So the case of the Malaysian English is similar to that of the inculturated practices of worship. Missionaries come with their cultural practices, of which the truth and the gospel are intertwined, but their practices may not make sense to the locals. Once the locals understand the message of the gospel, they will in turn develop their own ways of expressing those truths, and often this is done by modifying the practices brought in by the missionaries. Thus the ‘standard language’ is then replaced by a ‘local language’ of worship or ministry.
We do not normally say that we are experiencing ‘cultural clash’. The term has always been associated with ‘bigger issues’ such as the dispute on minaret in Switzerland or the issue of Islamophobia in America after 911 – which not all of us would be involved on a regular basis. Also, in such cases there exists a clear cultural difference between the West and the Islamic cultural. However, cultural clash does happen at smaller scale and between even groups which are traditionally from the same cultural root. For example, as the number of mainland Chinese immigrants increases in Hong Kong and Singapore, local Chinese are finding it harder to understand lest getting along with their mainland brothers and sisters. A simple explanation to this is the fact that mainland China’s experience of ‘cultural revolution’, and the acceptance of Western culture – to a certain extent – by the post-colonial Singapore and Hong Kong, has created a gulf between the two groups. Thus, cultural differences do occur between groups which share the same hereditary root. Of course we can argue to what extent can we define ‘culture’. As this would be best dealt with properly in other places, a simply definition of culture would be: a set of values, myths, narratives and rituals which give a sense of belonging and identity to a group of people. Myths and narratives here refer to stories which normally include key legendary figures and events which shape the values of the group. For example, Steve Jobs, and his story, have become, to a large extent, a legend and narrative which shape the values of Apple.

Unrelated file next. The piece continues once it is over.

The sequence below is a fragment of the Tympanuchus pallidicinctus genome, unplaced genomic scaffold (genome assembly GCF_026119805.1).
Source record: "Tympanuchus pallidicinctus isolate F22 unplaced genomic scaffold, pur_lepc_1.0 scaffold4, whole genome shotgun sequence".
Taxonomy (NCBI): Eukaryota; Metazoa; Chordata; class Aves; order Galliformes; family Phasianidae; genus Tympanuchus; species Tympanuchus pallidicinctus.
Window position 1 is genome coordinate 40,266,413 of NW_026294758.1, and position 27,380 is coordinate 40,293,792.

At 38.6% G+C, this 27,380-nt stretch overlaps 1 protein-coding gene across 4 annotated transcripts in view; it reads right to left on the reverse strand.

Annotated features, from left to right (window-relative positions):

Now, not only that we can experience cultural clash with people which share the same cultural root with us. We face it locally. With that I mean we would face felt cultural tension not only in foreign places with foreign people. Rather, one may be feeling culturally distanced with those that are geographically close to him or her.
For example, a friend who has just returned from a Western country was hit by a car while he was on a zebra (pedestrian) crossing. He was so accustomed to the western society’s respect for law that he forgot that he is now back to his home country, where drivers have the habit of disregarding the pedestrian crossing. Is my friend now at home? He is at the country where he was born and raised where he shares a large part of his cultural root. However, he is not ‘culturally home’. There is deeper issue underneath this seemingly trivial matter. There is a clear cultural differences on the outside – different countries, hence customs, habits, and drivers. There is also a subconscious cultural habits formed within the few years my friend spent oversea. He has, to a certain extent, not just adopted the way-of-life (in crossing a street!) of the West, but may have also buy in to the value system of that culture! Perhaps the fact that since he has been so accustomed by their way of crossing the road or driving shows that he has somewhat, in his soul, accepted their culture and has become one of them? If so, can we say that he was a white man when he was crossing the Asian road and had a cultural ‘crash’?!
Well obviously in this case, my friend has been away for a while and got ‘converted’ by another culture. However, as mentioned, there is still no guarantee that if one is to stay put in one place, he or she will then be exempted from such ‘clash’. In today’s world it is not uncommon to have immigrants staying next door of us. Sometimes people from the same country could also live very differently due to their cultural difference. So we are all open to cultural clash.
No wonder missionaries over the ages are vulnerable to ‘reverse cultural shock’ as their re-enter into their home church and and home country. If ‘locals’ are subjected to cultural clash, imagine the shock missionary would have when they come ‘home’!